This section is 17.5 miles / 28 Km of varied walking some on riverbanks, farm tracks and elements on minor and quiet roads.
This can be split at Dryburgh Abbey which is 4 miles / 6.5 Kms form Melrose, then undertaking the Dryburgh to Kelso as a
separate element of 13.5 miles / 21.5 Kms.
The walk starts at the pedestrian path that runs between the Abbey and Priorswood Gardens. This path going east towards
Newstead offers great views of the Abbey's south wall and tower.
Very soon the route leaves all the housing of Melrose and takes an elevated path that has open views over the field to the
In Newstead the route starts to climb towards the foothills of the North Eildon, turning up past the
Rhymer's Stone and following the route of the old Melrose to Newtown
St Boswells road.
Looking east over to the wooded hill close by Dryburgh is the location of a dramatic statue to
William Wallace and
this may be a extra short walk that can be taken when reaching Dryburgh and the Temple of the Muses.
Once in the centre of Newtown St Boswells the route becomes concurrent with a section of St Cuthbert's Way as it heads
down the lower stretch of the Bowden Burn then follows an elevated bank of the Tweed to the Pedestrian Bridge close to
Temporary re-routing of the path due to essential footbridge repairs effective from 14th May 2018 for
CLICK HERE to download a PDF map showing the alternative walking route between the Dryburgh
Footbridge and Clintmains.
As a result, for the period of the footbridge closure, the Way will not offer easy access to Dryburgh Abbey, only a limited view from the southern banks of the River Tweed.
Here the paths break from one another the Borders Abbeys Way crossing the Tweed to the north bank, St Cuthbert's Way
remaining on the south bank. Within a short walk Dryburgh Abbey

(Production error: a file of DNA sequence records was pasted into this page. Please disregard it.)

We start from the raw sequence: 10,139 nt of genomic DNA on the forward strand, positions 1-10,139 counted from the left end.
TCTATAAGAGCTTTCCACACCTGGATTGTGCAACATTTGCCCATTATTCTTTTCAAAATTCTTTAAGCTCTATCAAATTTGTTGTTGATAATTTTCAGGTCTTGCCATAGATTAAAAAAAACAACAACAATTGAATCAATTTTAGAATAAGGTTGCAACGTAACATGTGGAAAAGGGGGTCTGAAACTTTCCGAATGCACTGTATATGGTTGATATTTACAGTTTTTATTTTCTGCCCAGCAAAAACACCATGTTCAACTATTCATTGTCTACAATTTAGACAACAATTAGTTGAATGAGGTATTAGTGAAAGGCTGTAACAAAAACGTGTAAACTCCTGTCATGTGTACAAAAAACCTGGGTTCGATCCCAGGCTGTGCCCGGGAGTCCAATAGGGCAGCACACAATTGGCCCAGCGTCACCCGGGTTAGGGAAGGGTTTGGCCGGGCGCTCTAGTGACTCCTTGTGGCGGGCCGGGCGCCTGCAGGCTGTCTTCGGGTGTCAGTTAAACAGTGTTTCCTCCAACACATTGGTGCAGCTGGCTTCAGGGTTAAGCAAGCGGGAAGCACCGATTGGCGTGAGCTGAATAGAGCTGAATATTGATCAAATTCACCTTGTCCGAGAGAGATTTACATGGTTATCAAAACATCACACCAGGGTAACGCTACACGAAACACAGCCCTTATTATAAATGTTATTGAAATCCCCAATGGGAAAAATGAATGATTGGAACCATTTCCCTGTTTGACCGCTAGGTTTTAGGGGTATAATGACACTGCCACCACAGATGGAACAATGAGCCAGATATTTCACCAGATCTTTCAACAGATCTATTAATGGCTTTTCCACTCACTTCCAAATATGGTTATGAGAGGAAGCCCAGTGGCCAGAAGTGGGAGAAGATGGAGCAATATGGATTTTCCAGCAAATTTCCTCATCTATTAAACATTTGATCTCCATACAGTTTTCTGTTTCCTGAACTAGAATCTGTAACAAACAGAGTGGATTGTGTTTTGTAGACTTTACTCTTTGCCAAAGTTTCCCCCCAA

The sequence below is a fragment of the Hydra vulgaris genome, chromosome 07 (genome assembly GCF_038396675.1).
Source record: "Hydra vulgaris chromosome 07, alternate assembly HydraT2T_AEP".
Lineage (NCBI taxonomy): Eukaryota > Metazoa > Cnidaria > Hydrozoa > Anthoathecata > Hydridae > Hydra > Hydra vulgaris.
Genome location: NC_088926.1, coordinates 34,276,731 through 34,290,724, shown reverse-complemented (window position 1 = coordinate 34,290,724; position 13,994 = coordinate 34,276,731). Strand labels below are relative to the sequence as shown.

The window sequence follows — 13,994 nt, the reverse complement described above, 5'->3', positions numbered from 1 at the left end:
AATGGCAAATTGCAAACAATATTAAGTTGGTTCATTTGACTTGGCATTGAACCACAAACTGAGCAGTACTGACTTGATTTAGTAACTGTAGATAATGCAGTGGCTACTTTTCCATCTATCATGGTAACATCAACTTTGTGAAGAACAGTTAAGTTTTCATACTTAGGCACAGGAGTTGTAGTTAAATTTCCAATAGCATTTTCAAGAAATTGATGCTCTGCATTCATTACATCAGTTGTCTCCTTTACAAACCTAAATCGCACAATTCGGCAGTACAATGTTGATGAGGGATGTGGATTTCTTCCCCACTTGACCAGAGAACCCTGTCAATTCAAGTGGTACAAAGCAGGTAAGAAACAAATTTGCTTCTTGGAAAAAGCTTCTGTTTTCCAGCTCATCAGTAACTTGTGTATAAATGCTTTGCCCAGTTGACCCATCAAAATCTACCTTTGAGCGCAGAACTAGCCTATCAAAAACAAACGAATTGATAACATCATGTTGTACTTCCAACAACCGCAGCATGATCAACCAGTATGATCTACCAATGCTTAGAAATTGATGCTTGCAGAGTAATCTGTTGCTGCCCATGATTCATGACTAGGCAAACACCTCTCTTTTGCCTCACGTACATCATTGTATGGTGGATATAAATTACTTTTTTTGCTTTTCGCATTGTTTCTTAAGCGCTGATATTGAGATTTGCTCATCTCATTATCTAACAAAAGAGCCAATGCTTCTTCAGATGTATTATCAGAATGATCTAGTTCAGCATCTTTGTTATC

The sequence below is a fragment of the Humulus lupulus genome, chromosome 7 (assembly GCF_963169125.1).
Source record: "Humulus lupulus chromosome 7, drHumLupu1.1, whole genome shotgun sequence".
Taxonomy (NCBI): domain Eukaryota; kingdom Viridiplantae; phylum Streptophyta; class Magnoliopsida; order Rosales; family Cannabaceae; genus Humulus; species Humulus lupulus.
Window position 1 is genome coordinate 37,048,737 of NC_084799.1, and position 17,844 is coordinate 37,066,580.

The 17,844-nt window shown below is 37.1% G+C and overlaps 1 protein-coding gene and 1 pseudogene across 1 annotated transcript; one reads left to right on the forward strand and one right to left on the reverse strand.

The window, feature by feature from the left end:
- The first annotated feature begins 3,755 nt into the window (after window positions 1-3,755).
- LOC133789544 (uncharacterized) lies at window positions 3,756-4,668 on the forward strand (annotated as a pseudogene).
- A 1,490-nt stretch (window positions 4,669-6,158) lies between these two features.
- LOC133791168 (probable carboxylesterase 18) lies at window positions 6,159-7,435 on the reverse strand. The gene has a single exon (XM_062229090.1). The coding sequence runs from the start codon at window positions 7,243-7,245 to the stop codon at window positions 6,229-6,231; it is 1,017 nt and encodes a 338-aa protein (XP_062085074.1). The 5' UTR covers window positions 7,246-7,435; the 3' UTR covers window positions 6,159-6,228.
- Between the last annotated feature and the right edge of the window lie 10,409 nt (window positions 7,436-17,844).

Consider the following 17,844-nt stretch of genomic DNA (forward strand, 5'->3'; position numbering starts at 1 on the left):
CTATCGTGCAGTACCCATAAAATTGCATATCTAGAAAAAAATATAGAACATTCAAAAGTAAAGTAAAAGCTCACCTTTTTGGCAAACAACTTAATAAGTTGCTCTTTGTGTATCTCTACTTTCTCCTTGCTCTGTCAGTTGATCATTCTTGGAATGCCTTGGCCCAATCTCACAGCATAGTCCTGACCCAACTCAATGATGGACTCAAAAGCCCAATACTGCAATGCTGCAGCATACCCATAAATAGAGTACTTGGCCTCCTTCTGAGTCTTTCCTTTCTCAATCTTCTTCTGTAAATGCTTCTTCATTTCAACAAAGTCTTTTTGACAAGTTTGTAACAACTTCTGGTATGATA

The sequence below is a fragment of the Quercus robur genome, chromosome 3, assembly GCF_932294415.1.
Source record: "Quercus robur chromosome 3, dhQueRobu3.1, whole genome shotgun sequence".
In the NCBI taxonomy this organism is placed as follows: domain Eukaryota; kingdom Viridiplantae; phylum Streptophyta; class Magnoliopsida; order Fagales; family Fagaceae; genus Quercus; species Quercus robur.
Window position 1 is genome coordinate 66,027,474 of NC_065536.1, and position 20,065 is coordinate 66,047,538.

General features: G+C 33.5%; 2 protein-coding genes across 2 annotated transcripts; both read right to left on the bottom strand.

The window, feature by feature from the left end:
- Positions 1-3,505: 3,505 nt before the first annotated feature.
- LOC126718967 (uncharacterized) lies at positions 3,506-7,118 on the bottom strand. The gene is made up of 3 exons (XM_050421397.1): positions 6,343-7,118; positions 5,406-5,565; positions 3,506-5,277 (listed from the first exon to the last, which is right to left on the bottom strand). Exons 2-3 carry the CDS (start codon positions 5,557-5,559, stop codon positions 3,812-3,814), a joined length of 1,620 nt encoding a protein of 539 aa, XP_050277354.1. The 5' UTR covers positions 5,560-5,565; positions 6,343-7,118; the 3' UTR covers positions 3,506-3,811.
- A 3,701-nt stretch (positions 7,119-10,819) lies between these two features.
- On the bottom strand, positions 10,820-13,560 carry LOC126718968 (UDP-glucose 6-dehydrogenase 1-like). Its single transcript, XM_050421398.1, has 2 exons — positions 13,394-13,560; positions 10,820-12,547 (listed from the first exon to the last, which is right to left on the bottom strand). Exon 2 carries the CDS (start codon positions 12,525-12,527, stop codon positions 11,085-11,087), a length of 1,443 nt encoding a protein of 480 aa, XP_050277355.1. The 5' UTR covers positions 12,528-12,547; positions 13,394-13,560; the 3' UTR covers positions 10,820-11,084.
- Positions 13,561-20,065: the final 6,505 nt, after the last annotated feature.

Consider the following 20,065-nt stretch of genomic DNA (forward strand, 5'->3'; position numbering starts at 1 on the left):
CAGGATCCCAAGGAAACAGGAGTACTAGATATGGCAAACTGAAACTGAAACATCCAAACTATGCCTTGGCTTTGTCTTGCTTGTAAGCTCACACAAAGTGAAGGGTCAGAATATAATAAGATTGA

entrance is reached and adjacent is the Dryburgh Abbey Hotel where refreshments or accommodation are of the best quality.
On leaving Dryburgh the Way soon picks up the River Tweed walking towards Mertoun on the north bank. The path climbs
away from the river to reach Clintmains (Temporary re-routing rejoins the Way at this point) before skirting round the Mertoun Estate before rejoining the river to the SE of
The river walk ends just before reaching the bend in the river below Old Dalcove and from here until the last half mile into
Kelso Abbey the Way is through typical Berwickshire farmland.
Much of the walking at this stage is on very minor single track roads or farm tracks. To the south are views across the
Tweed Valley to the distant Cheviots. To the north can be seen Smailholm
Tower and looking back there are views of the Eildon Hills.
Makerstoun is a small community and there is an attractive church visible from the route.
The Way keeps to the north of the Tweed and the Floors Castle estate. This entails perhaps more hard surface walking as a
result so it is with relief that a grass surface is again encountered at Wester Muirdean Farm.
Even after crossing the main
Kelso to Edinburgh road there is again a very wide grass verge on both sides of an attractive tree lined road leading into
The way now swings to the south as it approaches Kelso using farmland and fields for most of the way until reaching the
Race Course. This area is both the race course and the local golf course.
The last two kilometres are within Kelso passing first through some housing areas before emerging out beside a recreation
park close to the walls of Floors Castle. The route then passes one of
the magnificient gates to the Castle Grounds before joining the grass banks of the Tweed for the final walk into the town
square. The Abbey remains are now only 100 metres from this attractive "French" styled town centre.